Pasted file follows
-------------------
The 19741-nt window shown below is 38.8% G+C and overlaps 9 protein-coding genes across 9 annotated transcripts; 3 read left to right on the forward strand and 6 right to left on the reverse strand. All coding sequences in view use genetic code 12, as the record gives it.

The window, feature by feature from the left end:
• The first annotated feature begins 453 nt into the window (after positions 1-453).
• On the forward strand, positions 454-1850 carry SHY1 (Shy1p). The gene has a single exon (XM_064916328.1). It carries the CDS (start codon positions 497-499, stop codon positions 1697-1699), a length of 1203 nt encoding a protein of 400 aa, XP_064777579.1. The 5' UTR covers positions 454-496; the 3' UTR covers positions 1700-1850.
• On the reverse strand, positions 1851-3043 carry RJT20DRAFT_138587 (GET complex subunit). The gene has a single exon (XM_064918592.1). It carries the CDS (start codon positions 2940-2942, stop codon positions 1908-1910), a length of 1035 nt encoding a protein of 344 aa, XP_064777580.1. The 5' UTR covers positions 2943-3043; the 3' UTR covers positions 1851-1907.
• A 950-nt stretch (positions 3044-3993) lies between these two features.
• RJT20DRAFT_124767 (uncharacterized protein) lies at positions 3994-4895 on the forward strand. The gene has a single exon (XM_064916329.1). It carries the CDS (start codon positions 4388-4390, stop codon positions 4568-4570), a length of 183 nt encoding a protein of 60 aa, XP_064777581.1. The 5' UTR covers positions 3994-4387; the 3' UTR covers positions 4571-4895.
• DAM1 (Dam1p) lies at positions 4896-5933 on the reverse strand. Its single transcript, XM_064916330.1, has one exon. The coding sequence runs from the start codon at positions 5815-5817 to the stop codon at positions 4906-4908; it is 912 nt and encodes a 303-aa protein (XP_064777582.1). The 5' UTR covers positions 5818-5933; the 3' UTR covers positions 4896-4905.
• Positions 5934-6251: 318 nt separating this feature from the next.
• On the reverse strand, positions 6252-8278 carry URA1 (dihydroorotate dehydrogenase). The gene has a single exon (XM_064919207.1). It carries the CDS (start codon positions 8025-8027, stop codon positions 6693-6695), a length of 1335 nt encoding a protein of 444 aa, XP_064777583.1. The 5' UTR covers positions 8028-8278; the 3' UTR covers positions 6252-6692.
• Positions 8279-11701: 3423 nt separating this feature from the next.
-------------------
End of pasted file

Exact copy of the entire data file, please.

The 19741-nt window shown below is 38.8% G+C and overlaps 9 protein-coding genes across 9 annotated transcripts; 3 read left to right on the forward strand and 6 right to left on the reverse strand. All coding sequences in view use genetic code 12, as the record gives it.

The window, feature by feature from the left end:
• The first annotated feature begins 453 nt into the window (after positions 1-453).
• On the forward strand, positions 454-1850 carry SHY1 (Shy1p). The gene has a single exon (XM_064916328.1). It carries the CDS (start codon positions 497-499, stop codon positions 1697-1699), a length of 1203 nt encoding a protein of 400 aa, XP_064777579.1. The 5' UTR covers positions 454-496; the 3' UTR covers positions 1700-1850.
• On the reverse strand, positions 1851-3043 carry RJT20DRAFT_138587 (GET complex subunit). The gene has a single exon (XM_064918592.1). It carries the CDS (start codon positions 2940-2942, stop codon positions 1908-1910), a length of 1035 nt encoding a protein of 344 aa, XP_064777580.1. The 5' UTR covers positions 2943-3043; the 3' UTR covers positions 1851-1907.
• A 950-nt stretch (positions 3044-3993) lies between these two features.
• RJT20DRAFT_124767 (uncharacterized protein) lies at positions 3994-4895 on the forward strand. The gene has a single exon (XM_064916329.1). It carries the CDS (start codon positions 4388-4390, stop codon positions 4568-4570), a length of 183 nt encoding a protein of 60 aa, XP_064777581.1. The 5' UTR covers positions 3994-4387; the 3' UTR covers positions 4571-4895.
• DAM1 (Dam1p) lies at positions 4896-5933 on the reverse strand. Its single transcript, XM_064916330.1, has one exon. The coding sequence runs from the start codon at positions 5815-5817 to the stop codon at positions 4906-4908; it is 912 nt and encodes a 303-aa protein (XP_064777582.1). The 5' UTR covers positions 5818-5933; the 3' UTR covers positions 4896-4905.
• Positions 5934-6251: 318 nt separating this feature from the next.
• On the reverse strand, positions 6252-8278 carry URA1 (dihydroorotate dehydrogenase). The gene has a single exon (XM_064919207.1). It carries the CDS (start codon positions 8025-8027, stop codon positions 6693-6695), a length of 1335 nt encoding a protein of 444 aa, XP_064777583.1. The 5' UTR covers positions 8028-8278; the 3' UTR covers positions 6252-6692.
• Positions 8279-11701: 3423 nt separating this feature from the next.